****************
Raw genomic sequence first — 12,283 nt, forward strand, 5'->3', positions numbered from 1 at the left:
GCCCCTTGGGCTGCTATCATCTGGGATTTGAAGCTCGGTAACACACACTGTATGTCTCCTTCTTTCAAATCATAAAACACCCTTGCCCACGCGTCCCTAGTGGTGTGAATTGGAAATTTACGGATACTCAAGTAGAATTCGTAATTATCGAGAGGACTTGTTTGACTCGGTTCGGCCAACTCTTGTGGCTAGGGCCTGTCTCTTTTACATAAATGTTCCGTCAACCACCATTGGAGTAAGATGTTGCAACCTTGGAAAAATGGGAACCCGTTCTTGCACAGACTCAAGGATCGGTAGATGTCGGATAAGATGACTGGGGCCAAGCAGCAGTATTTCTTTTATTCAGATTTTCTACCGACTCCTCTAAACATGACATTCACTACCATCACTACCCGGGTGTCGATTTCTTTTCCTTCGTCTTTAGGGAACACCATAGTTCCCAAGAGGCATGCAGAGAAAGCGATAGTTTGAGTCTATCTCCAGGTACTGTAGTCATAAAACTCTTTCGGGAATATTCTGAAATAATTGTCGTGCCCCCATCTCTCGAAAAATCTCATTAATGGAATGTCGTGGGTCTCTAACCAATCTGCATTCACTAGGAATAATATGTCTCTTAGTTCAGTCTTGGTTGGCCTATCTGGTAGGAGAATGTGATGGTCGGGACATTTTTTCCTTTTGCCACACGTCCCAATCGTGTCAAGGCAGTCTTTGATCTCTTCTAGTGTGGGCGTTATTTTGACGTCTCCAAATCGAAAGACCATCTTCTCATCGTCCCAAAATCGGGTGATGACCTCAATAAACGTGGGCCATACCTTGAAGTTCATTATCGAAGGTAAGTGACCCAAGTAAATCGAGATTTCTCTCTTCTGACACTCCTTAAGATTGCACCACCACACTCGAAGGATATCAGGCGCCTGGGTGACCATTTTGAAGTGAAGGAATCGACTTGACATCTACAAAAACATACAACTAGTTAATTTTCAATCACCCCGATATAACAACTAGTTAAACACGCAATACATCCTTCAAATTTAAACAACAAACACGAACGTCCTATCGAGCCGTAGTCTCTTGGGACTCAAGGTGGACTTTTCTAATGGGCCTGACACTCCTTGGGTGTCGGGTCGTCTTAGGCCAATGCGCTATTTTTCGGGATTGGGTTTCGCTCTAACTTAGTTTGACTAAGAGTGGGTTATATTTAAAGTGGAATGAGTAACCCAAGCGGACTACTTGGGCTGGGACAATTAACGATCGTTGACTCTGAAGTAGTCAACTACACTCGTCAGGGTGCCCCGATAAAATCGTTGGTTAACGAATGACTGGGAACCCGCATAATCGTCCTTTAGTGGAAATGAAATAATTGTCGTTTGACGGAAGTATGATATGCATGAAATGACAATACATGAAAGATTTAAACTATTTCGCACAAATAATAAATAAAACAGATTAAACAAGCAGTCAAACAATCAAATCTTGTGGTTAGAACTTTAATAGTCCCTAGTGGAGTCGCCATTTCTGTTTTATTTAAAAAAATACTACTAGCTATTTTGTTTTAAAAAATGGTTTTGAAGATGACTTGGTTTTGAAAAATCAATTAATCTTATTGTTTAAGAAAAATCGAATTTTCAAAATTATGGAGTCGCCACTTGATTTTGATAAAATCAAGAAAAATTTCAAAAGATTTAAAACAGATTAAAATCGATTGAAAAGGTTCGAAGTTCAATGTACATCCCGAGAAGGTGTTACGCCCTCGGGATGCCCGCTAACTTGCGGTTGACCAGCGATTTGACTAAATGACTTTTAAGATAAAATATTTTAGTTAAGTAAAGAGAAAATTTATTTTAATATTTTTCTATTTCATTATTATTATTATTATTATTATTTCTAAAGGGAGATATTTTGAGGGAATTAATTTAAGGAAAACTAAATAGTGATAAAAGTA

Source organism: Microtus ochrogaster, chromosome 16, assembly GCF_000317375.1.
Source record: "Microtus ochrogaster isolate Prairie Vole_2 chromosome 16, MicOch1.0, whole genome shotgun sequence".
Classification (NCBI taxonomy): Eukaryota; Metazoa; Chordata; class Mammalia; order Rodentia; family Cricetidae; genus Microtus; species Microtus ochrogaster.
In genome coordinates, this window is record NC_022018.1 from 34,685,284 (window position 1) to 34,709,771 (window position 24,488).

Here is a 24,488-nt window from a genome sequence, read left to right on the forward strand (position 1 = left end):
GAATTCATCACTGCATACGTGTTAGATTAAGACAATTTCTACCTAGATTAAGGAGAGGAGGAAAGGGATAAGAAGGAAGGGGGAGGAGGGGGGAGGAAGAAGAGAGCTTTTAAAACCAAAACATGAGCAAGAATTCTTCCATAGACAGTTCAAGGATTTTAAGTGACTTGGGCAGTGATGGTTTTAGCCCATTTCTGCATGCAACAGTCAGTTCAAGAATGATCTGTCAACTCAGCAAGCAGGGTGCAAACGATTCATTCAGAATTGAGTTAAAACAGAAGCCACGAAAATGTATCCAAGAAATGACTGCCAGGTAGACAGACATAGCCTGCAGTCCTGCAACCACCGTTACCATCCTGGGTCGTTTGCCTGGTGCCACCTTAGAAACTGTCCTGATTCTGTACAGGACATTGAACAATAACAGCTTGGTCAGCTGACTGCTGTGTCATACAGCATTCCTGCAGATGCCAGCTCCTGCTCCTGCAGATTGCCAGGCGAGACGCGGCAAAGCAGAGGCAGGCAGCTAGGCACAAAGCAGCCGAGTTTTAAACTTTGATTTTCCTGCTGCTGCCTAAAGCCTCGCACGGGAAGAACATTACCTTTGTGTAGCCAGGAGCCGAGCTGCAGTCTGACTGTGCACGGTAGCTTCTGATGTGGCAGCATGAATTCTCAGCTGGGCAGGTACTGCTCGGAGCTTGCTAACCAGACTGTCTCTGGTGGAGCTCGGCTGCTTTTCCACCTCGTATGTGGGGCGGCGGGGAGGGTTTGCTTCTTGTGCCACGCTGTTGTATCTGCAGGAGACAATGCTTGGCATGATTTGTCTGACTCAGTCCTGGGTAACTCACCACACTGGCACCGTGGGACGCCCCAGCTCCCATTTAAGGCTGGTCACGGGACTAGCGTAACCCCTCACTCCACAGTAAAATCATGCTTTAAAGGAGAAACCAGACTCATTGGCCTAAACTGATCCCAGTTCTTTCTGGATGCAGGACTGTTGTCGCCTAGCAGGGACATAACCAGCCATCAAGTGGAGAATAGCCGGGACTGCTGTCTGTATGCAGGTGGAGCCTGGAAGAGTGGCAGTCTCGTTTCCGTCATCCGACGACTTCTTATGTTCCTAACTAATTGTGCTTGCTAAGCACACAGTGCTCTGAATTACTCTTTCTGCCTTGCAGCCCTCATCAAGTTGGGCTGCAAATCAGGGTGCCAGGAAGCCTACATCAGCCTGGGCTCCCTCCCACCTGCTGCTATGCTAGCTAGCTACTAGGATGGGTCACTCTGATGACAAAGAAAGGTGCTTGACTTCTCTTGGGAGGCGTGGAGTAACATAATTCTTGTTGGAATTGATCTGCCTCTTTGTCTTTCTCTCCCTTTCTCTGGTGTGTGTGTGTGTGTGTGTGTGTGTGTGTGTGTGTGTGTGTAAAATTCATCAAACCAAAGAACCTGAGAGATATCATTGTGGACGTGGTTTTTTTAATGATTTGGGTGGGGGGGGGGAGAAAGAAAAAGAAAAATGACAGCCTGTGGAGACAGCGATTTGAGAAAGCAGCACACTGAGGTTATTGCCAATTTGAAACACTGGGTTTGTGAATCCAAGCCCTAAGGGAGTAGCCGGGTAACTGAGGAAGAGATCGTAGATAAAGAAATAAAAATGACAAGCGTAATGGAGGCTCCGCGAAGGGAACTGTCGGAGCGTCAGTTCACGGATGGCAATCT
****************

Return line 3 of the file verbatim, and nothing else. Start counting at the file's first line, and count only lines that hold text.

Source organism: Microtus ochrogaster, chromosome 16, assembly GCF_000317375.1.